Cruising the Mekong

We stayed 10 days at my father’s place in HCM city over Christmas. It was so nice to be with family again after all this time travelling, it felt good, it felt at home and cosy. My uncle, aunt and cousin who happened to be on holiday in Singapore also joined us for a few days.

The city itself doesn’t have that much to offer for tourism. It is noisy, busy and hot. I would say that tourists usually spend only about a day or two, visit the old Post Office, the Cathedral, experience the buzz and crazy traffic, and eventually go all the way to the Cu Chi war tunnels.

But for us, our HCM stop was the perfect occasion for a nice family reunion and a break from our backpacking life!

So after this break, it was time for us to move on, hit the road again and make our way to Cambodia.

A few years back, I had taken a trip by boat with my father, along the Mekong river all the way to Phnom Penh. I had a good memory of it so we booked a similar excursion with The Sinh Tourist agency (previously known as Sinh Café), the one low-cost travel agency you can trust for tours around Vietnam.

Meanwhile, the Typhoon Tembin that crossed the Philippines over Christmas was now threatening the south of Vietnam. We were a little surprised…. up until now in our trip, natural disaster happened only once we’d left the country (earthquakes in Chile, Peru and Mexico, the hurricane in south Mexico, the fires in LA, the volcano in Bali…). This time, it sounded like we might find ourselves in the middle of a Typhoon…

The city was getting ready, there even were warning signs in the elevators of the building… But luckily, the news made it bigger than it was: after unfortunately making a disaster in the Philippines, the storm lost its strengths over sea and made its ways further south and into Thailand with not much more damaging consequences.

Until the last-minute though we were worried our trip to the Delta might be cancelled, but except for a bit of rain and strong winds it was all good and we left HCMC on the 26th.

Our guide, Mr. Chung, was on top of the schedule! Everything was planed by the minute, like a military schedule: In half a day, we drove south to the town of Cai Be. We were supposed to visit the floating market there, but it had been cancelled due to the strong winds. Instead, Mr. Chung planned for us to  visit a honey farm. Which was okay, even if we would have preferred to see the market. We then took a boat to reach a smaller island where we stopped at a local workshop where rice paper and all sorts of coconut products were made (candy, oil, flour…). We went for a small cruise on a rowing boat through some more narrow canals, and then were brought by horse carriage to a bar were we were given a demonstration of Vietnamese traditional music.

Not our favourite so far! The situation was actually quite a funny: all of us tourists were seated at tables in front of the “stage”, but we could also see right next to the stage what we guess was the “backstage”: the performers were sitting around a table and preparing their make-up, hair etc…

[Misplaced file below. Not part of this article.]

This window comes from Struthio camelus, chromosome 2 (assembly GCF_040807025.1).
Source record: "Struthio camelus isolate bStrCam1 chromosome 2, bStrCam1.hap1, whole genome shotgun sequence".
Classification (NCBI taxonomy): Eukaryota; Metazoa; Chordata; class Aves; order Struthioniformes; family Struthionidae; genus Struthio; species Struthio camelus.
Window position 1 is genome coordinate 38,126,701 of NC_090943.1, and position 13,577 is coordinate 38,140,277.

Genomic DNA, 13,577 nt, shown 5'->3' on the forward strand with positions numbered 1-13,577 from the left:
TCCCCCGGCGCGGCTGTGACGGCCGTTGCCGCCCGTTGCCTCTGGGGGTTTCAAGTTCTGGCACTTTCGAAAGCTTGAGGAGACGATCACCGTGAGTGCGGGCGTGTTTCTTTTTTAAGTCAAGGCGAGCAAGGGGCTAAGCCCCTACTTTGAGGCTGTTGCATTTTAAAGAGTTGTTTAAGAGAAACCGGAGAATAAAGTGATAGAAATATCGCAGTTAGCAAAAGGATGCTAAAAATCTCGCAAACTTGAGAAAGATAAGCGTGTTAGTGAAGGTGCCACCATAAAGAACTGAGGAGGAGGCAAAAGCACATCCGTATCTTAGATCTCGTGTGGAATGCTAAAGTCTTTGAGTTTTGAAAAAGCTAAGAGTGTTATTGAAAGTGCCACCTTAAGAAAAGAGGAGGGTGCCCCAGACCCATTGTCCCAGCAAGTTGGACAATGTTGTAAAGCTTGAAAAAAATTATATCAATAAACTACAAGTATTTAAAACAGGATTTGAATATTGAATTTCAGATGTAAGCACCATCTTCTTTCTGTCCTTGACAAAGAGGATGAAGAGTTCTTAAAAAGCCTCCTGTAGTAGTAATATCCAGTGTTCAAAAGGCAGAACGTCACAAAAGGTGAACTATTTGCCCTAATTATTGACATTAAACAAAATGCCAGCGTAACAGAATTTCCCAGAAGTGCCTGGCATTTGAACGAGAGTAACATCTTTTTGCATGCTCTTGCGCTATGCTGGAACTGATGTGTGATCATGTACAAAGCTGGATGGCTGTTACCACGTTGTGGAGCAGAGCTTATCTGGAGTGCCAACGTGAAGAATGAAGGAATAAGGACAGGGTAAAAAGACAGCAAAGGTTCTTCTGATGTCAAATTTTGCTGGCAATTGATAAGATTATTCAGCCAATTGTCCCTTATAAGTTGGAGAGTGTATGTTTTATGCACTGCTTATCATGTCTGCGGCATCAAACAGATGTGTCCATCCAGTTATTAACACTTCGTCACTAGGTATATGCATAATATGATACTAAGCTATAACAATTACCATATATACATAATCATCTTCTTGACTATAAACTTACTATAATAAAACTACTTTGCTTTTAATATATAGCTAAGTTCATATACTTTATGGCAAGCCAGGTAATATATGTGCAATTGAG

The singers went from performing on stage, to sitting down backstage redoing their make-up, having a snack or a smoke, right in front of us (and having a chat for some)…  The whole thing made it hard to focus 100% on the performance…

 

It was a compact and speedy programme for a half day but we still had a long drive to reach Chau Doc, from where we would take a speed boat the following day to reach Cambodia.

The agency had organised a night in a very descent hotel in Chau Doc, a city where people stop mostly to take the boat.

We had dinner with the group in a local restaurant and called it a night.

The next morning, only a few of us were leaving for Phnom Penh, the rest of the group was continuing the guided tour. We were brought by pousse pousse to the deck and boarded the fast boat and made our way up the Mekong river toward the border.

Now that was the most interesting part of this 2 day trip; sliding on the river for 5hours, watching life happening on the bank of this immense river…

We reached the Vietnamese border about 1hour after we left. We disembarked the boat to get through customs, get our exit stamp and one last Vietnamese coffee, and went back on board for only 5 minutes until we reached Cambodia. We waited a long time at this border until everyone had their paperwork for visa done, but eventually made it back on the boat for a few more hours.

It is incredible to observe the activity that is happening on the Mekong. There are so many boats  of all sizes, from the massive ones that dig out sand from the bottom of the river, to small fisherman’s boats. Every one on the river seems busy with their own business while we are cruising along, sort of in transition,  travelling from one country to another…

 

After a few hours, Phnom Penh was at sight!

 

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